Rappler dangerously promotes use of illegal drugs

Every so often, Rappler publishes an article that demands a rebuttal. Nothing less than a trashing would do lest people start believing that what the writer is saying is true. We all know Rappler promotes a lot of “liberal” ideas, which they think are “hip” and “cool” and they also think that everyone else should “get with the times”.  The latest one they are trying to endorse is accepting the notion that the use of recreational or illegal drugs is okay as long as you are not harming anyone. Well, that is a lot of bullshit.

Activist and admitted drug user Cecilia Leroy defends her vice in a Rappler article.
The writer Cecilia Lero started off by proudly saying she is a “responsible person who makes positive contributions to my family, community, and country”. She followed up with “drug use in no way adversely affects my personal or professional lives.”

Unfortunately, Lero already contradicted herself in her introduction. If she was a responsible person, she would not have bragged about being an illegal drug user at all. I say irresponsible because a lot of impressionable young kids and likewise gullible adults could emulate her. They might see her and think, “oh she looks normal” and then assume that use of illegal drugs may not be as harmful as some people say it is. While she implied that she only uses marijuana and not synthetic drugs, she however, did not condemn harder illicit substances out there.

If her friends are not going to say it, I will. Lero’s use of recreational or illegal drugs says a lot about her character. One can be forgiven for saying it is weak. If she has a healthy outlook in life, why would she need to use drugs to feel good? She may look healthy and some would even say she’s kinda “cute”, but it seems her mind is struggling to cope with the realities of life. Otherwise, she wouldn’t feel the need to “space out” to forget her “problems”.  Presumably that is why she uses marijuana. She did not specifically say she uses it for medicinal purposes anyway. She didn’t say she is using it because she is undergoing chemotherapy either. That would have been a different story. No, she uses it because it made her feel good, it seems.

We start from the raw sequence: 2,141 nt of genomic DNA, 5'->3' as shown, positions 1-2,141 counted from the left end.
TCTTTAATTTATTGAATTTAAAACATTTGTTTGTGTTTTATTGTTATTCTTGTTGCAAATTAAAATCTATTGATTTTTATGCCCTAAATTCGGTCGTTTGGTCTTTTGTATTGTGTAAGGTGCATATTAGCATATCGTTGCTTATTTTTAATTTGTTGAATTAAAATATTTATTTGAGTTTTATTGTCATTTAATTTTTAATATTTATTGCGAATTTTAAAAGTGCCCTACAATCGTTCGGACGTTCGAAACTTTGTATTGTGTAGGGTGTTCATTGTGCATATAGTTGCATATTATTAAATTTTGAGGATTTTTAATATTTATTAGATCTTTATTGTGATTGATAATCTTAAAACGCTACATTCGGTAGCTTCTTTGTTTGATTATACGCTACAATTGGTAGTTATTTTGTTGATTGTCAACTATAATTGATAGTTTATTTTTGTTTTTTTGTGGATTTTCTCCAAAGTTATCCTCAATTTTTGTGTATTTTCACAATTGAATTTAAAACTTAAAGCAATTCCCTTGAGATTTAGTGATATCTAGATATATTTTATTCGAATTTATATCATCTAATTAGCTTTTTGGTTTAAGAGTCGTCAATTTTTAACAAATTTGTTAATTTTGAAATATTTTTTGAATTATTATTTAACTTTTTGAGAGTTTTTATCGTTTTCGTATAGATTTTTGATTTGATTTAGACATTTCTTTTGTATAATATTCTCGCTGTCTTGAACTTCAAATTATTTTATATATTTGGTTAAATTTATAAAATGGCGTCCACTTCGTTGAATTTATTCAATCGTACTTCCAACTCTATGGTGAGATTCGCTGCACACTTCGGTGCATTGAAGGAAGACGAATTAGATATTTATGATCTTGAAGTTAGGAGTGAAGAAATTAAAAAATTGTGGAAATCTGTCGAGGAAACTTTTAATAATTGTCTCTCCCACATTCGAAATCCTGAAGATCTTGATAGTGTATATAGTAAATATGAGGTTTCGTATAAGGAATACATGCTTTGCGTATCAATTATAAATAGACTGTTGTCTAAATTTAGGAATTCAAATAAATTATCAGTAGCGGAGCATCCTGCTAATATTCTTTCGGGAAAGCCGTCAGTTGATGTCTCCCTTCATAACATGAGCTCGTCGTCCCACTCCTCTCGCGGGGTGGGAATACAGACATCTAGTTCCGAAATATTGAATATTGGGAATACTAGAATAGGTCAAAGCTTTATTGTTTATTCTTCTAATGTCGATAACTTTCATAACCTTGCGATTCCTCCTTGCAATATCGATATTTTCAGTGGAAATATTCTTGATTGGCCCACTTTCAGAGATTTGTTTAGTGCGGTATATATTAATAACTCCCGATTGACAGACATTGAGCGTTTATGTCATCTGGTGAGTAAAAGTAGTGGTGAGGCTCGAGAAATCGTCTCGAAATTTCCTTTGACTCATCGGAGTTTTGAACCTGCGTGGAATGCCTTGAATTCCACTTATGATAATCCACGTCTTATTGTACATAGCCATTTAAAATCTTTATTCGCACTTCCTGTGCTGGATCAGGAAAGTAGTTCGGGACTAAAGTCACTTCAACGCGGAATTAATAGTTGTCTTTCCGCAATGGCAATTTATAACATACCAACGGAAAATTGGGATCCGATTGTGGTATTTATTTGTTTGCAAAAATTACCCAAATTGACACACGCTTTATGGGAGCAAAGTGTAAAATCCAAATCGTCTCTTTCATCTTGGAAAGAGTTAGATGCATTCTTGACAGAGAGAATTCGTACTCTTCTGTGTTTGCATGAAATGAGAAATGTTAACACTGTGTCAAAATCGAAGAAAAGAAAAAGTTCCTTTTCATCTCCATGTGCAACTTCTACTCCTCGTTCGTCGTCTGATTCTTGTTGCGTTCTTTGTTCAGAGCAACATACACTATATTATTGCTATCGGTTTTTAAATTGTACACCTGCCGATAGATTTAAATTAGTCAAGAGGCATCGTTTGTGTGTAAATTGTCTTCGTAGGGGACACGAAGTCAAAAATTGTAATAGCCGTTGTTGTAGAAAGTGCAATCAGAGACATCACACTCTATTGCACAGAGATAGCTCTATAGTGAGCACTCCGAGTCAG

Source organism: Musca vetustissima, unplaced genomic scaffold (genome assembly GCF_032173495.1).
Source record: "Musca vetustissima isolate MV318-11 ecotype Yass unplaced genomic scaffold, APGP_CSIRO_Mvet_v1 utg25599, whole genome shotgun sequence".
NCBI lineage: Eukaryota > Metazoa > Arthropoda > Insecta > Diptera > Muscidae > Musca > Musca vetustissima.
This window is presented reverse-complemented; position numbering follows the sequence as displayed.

In other words, Lero could be using drugs to address underlying mental health issues. She could be suffering from some form of depression and sees drugs as the answer to alleviate feelings of emptiness. If that is the case, she is not addressing the root causes of her problems. She’s actually adding more to it. Despite her degrees and accomplishments, which she also proudly displayed at the bottom of her article, it seems she still needs drugs to cope. Her training in prestigious institutions did not give her the right character to say no to drugs. Frankly, she’ll benefit more from psychiatric therapy than using drugs to chase her blues away. Or instead of using drugs, she could try taking up other hobbies like painting or learning to play a new instrument. After all, art is good for the soul.

Lero’s first claim to infamy was when she wore a sign on her chest that said “I am drug user. Papatayin mo ba ako? (Will you kill me?)” during a protest rally against President Rodrigo Duterte’s drug war on the 21st of September 2017. Some people thought she was just being hypothetical. Apparently, her article confirmed she is indeed, a drug user. She wants to be the poster girl for drug users. By coming out, she hoped to break the stereotype and bust the popular thinking that drug addicts are all zombie-like creatures. She wants to include her own image – light skinned and with chubby cheeks – in people’s imagination when they think of drug addicts.

Don’t get me wrong. I’m not here to judge Lero’s choice of poison. I’m actually here to remind her that marijuana and other recreational drugs are still illegal in the Philippines. Someone from law enforcement should pay her a visit and ask her to point to her drug dealer so they can arrest him or her. Until the lawmakers legalise the use of marijuana, Lero is still violating the law.